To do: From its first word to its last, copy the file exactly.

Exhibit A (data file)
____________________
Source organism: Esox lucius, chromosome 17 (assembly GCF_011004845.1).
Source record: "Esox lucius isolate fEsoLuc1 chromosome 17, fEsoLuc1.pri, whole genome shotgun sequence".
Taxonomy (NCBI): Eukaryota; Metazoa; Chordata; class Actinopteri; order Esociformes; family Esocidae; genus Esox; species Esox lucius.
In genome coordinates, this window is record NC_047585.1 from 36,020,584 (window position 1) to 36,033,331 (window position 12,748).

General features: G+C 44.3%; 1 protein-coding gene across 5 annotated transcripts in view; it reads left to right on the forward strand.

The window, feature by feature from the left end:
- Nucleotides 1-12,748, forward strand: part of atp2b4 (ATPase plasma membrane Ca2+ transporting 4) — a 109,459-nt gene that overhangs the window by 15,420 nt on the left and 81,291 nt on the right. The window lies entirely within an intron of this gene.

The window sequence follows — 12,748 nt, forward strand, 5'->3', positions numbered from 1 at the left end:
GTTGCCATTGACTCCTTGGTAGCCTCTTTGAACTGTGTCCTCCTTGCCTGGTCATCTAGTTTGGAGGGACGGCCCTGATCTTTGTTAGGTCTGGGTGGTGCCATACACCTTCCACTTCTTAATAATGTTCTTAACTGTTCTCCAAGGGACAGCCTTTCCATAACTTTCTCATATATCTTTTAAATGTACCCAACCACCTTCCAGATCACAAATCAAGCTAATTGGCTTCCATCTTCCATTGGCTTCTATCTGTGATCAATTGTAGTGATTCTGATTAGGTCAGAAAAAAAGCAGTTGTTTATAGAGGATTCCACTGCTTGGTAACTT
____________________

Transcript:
Source organism: Esox lucius, chromosome 17 (assembly GCF_011004845.1).
Source record: "Esox lucius isolate fEsoLuc1 chromosome 17, fEsoLuc1.pri, whole genome shotgun sequence".
Taxonomy (NCBI): Eukaryota; Metazoa; Chordata; class Actinopteri; order Esociformes; family Esocidae; genus Esox; species Esox lucius.
In genome coordinates, this window is record NC_047585.1 from 36,020,584 (window position 1) to 36,033,331 (window position 12,748).

General features: G+C 44.3%; 1 protein-coding gene across 5 annotated transcripts in view; it reads left to right on the forward strand.

The window, feature by feature from the left end:
- Nucleotides 1-12,748, forward strand: part of atp2b4 (ATPase plasma membrane Ca2+ transporting 4) — a 109,459-nt gene that overhangs the window by 15,420 nt on the left and 81,291 nt on the right. The window lies entirely within an intron of this gene.

The window sequence follows — 12,748 nt, forward strand, 5'->3', positions numbered from 1 at the left end:
GTTGCCATTGACTCCTTGGTAGCCTCTTTGAACTGTGTCCTCCTTGCCTGGTCATCTAGTTTGGAGGGACGGCCCTGATCTTTGTTAGGTCTGGGTGGTGCCATACACCTTCCACTTCTTAATAATGTTCTTAACTGTTCTCCAAGGGACAGCCTTTCCATAACTTTCTCATATATCTTTTAAATGTACCCAACCACCTTCCAGATCACAAATCAAGCTAATTGGCTTCCATCTTCCATTGGCTTCTATCTGTGATCAATTGTAGTGATTCTGATTAGGTCAGAAAAAAAGCAGTTGTTTATAGAGGATTCCACTGCTTGGTAACTT